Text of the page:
WEST HARTFORD, Conn. – The inaugural class was inducted into the University of Saint Joseph Athletics Hall of Fame Saturday at The O’Connell Athletic Center. The University welcomed five athletes, one coach and three special contributors in a gala ceremony.
The honorees were:
Stacey Brown '02 (tennis): The all-time winner in both singles matches (47) and doubles matches (35) in school history, she went undefeated in singles (16-0) in 2001 and was the Great Northeast Athletic Conference (GNAC) Player of the Year.
Juliette Byrnes (swimming): Broke over a dozen school records and was the 2005 New England champion in both the 50-yard breaststroke and 100-yard breaststroke as a senior.
Kathy Kurys Cartiera '01 (tennis): As the 1998 GNAC champion, she went 16-0 in singles. She is second in school history with 40 career singles victories.
Noel Kusek Schwartz '99 (volleyball): She was the centerpiece of three GNAC championship teams from 1996-1998, and was named the GNAC Player of the Year in 1996 and 1997.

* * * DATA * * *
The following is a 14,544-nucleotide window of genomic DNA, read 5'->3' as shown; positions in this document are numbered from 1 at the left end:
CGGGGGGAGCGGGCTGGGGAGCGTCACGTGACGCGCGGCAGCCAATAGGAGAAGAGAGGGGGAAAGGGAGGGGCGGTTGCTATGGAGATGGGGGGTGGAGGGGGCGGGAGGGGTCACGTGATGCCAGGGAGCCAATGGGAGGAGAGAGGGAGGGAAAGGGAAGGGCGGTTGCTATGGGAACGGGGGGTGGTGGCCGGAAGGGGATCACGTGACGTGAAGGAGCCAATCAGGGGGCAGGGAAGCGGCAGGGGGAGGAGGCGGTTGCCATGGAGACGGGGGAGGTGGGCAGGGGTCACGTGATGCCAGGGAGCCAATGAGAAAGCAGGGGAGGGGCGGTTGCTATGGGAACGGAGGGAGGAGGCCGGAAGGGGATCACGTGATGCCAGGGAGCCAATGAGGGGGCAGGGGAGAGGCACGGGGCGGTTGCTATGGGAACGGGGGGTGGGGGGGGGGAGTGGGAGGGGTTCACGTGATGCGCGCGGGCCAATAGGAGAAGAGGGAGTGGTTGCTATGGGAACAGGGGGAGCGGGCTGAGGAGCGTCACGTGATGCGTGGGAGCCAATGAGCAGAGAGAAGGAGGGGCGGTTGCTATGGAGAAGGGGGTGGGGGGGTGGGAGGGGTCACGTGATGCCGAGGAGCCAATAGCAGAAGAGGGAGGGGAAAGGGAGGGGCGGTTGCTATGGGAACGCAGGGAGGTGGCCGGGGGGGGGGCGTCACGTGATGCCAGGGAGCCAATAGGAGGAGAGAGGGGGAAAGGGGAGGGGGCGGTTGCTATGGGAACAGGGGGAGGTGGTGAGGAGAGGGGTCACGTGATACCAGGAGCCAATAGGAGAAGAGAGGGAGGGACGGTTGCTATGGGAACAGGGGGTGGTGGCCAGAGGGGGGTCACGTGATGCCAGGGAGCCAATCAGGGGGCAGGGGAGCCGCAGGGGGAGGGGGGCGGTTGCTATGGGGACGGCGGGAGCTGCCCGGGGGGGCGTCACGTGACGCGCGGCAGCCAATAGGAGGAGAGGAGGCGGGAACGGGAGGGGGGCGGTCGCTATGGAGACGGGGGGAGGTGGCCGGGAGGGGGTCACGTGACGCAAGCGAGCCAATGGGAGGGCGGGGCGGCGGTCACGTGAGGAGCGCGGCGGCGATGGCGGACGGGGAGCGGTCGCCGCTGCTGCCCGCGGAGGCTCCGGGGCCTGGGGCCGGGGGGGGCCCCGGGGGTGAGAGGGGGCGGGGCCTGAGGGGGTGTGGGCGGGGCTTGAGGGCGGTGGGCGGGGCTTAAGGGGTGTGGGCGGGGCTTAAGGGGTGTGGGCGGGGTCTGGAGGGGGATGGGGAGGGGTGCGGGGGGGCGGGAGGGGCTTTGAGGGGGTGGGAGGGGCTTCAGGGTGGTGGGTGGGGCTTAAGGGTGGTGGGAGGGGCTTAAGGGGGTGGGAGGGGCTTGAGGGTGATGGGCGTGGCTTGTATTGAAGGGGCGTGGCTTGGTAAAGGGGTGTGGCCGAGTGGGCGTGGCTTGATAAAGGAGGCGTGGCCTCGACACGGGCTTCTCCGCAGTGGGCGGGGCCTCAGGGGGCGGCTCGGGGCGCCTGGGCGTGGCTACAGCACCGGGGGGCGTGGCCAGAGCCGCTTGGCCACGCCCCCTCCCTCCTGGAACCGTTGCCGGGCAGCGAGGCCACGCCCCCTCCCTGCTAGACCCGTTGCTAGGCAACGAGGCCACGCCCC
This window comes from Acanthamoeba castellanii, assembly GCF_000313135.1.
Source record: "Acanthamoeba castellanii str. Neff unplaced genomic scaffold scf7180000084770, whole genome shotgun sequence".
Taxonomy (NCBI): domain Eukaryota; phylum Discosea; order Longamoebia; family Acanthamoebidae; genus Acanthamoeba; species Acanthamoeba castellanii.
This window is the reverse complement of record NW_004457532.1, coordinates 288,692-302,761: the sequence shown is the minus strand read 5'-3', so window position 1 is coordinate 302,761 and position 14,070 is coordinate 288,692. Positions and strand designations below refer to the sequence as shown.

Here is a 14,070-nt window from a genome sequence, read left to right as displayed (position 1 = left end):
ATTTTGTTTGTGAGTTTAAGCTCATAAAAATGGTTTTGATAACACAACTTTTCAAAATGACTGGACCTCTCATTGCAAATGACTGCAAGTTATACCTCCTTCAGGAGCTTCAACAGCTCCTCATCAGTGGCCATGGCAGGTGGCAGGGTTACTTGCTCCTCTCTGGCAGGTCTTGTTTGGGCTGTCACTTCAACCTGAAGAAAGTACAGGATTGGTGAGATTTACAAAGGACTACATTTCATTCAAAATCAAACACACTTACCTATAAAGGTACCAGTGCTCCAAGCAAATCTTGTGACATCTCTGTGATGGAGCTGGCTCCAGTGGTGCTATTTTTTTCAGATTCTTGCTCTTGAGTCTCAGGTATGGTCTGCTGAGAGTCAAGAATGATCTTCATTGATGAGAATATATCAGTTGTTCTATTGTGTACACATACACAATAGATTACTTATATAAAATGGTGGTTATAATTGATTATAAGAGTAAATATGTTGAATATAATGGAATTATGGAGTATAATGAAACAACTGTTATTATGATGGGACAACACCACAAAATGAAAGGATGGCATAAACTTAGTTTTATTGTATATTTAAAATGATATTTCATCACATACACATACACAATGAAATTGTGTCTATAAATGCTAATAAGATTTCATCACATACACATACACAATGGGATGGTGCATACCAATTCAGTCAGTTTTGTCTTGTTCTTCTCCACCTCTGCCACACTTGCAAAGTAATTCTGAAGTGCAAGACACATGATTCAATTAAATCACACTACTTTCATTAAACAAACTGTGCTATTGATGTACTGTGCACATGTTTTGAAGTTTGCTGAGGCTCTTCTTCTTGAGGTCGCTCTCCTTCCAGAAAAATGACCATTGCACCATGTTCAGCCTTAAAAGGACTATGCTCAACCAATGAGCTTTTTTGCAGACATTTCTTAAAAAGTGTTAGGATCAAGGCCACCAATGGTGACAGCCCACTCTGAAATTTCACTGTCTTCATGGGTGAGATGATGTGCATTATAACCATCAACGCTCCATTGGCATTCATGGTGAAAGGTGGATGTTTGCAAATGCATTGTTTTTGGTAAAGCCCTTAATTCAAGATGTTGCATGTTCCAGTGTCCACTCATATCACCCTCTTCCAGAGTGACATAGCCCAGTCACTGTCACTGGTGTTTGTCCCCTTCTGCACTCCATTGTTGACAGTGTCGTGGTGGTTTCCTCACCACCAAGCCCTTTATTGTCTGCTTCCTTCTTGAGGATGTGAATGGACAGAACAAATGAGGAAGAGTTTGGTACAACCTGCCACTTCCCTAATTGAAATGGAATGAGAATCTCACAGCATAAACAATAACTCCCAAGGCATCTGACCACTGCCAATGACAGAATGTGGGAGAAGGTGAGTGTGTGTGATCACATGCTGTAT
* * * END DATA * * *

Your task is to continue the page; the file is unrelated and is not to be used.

Stacy Manfredi '98 (basketball): The career leading scorer with 1,806 points. She led the team to its one GNAC championship in 1997-1998 and was named the GNAC Player of the Year that season.
Jeanne DiGiacomo (volleyball coach, 1996-2005): She was named GNAC Coach of the Year in 1996, 1997 and 1998 and led the Blue Jays to the GNAC championship all three years.
Winifred E. Coleman (special contributor): It was under her leadership, as president from 1991-2004, that Saint Joseph began competing in NCAA intercollegiate athletics.
Vitaline McGovern O'Connell and Dr. Maurice Francis O'Connell (special contributors; posthumous): The O'Connell Athletic Center represents the culmination of nearly 40 years of giving to Saint Joseph by Dr. and Mrs. O'Connell.
"What a great night and tremendous celebration,” USJ Athletic Director Bill Cardarelli said. “We are very proud to welcome this group as our first class of inductees into the Hall of Fame."
UConn women’s basketball coach Geno Auriemma was the guest speaker and MSG Network sportscaster and five-time Emmy winner Mike Crispino was the master of ceremonies.